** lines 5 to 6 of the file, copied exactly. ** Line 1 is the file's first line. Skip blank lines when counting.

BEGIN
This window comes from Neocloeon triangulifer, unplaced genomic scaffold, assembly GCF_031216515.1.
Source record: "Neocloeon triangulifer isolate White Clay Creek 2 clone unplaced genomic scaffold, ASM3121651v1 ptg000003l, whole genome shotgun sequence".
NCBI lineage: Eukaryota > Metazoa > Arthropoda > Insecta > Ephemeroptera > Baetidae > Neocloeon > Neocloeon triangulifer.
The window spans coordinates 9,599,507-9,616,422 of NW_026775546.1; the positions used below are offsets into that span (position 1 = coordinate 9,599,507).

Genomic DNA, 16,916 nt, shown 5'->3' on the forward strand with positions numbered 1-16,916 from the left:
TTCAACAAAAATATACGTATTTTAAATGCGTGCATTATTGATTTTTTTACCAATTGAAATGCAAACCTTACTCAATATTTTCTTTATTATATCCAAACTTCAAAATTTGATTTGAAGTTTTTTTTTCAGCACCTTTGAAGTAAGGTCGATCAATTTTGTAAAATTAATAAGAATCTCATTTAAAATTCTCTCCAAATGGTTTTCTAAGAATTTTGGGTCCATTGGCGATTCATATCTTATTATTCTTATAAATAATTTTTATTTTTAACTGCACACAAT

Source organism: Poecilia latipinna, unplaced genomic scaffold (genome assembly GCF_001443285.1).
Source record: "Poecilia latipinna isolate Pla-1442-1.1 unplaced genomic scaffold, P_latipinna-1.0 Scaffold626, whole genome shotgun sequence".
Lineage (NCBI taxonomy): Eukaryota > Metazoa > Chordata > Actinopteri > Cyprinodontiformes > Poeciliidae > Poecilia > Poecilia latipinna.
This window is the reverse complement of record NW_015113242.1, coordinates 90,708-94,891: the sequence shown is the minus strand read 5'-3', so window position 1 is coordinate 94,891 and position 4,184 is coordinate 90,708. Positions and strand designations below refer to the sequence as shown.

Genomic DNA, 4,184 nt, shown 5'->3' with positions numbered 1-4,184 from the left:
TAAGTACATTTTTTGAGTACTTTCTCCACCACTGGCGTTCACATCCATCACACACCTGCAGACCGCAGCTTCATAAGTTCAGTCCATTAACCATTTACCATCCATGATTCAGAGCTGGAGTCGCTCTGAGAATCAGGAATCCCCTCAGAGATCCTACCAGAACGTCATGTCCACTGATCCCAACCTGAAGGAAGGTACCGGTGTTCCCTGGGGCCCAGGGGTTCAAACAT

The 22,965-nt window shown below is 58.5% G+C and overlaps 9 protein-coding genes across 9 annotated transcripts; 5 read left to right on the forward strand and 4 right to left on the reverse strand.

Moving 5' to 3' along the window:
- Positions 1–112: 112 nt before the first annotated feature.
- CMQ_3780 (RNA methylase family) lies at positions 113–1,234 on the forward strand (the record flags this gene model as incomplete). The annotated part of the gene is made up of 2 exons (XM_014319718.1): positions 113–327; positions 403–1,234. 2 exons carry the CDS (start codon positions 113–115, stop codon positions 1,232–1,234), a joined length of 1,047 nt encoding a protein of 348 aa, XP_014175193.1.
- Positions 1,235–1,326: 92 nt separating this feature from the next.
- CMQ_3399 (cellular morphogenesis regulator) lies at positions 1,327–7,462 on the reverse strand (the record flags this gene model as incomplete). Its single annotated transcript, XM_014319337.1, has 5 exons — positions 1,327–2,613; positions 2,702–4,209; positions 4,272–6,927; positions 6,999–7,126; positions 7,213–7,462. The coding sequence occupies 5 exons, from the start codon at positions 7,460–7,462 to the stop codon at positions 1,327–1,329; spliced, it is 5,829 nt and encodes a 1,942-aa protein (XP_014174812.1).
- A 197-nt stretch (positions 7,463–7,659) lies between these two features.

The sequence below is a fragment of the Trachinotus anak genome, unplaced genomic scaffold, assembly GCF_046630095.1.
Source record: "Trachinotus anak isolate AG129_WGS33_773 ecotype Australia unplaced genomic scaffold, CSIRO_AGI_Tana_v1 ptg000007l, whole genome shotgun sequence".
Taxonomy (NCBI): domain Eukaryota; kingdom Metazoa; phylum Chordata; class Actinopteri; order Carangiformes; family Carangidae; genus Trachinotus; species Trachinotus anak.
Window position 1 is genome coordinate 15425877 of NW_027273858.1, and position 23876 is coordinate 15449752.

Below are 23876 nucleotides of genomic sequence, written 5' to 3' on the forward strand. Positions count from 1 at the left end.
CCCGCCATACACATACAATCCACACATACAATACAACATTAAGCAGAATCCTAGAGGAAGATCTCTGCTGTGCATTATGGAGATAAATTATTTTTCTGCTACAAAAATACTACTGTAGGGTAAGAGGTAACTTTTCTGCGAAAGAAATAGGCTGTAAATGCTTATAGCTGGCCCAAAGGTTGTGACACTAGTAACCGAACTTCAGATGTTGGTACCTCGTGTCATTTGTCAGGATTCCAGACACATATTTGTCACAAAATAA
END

Genomic DNA, 16,916 nt, shown 5'->3' on the forward strand with positions numbered 1-16,916 from the left:
TTCAACAAAAATATACGTATTTTAAATGCGTGCATTATTGATTTTTTTACCAATTGAAATGCAAACCTTACTCAATATTTTCTTTATTATATCCAAACTTCAAAATTTGATTTGAAGTTTTTTTTTCAGCACCTTTGAAGTAAGGTCGATCAATTTTGTAAAATTAATAAGAATCTCATTTAAAATTCTCTCCAAATGGTTTTCTAAGAATTTTGGGTCCATTGGCGATTCATATCTTATTATTCTTATAAATAATTTTTATTTTTAACTGCACACAAT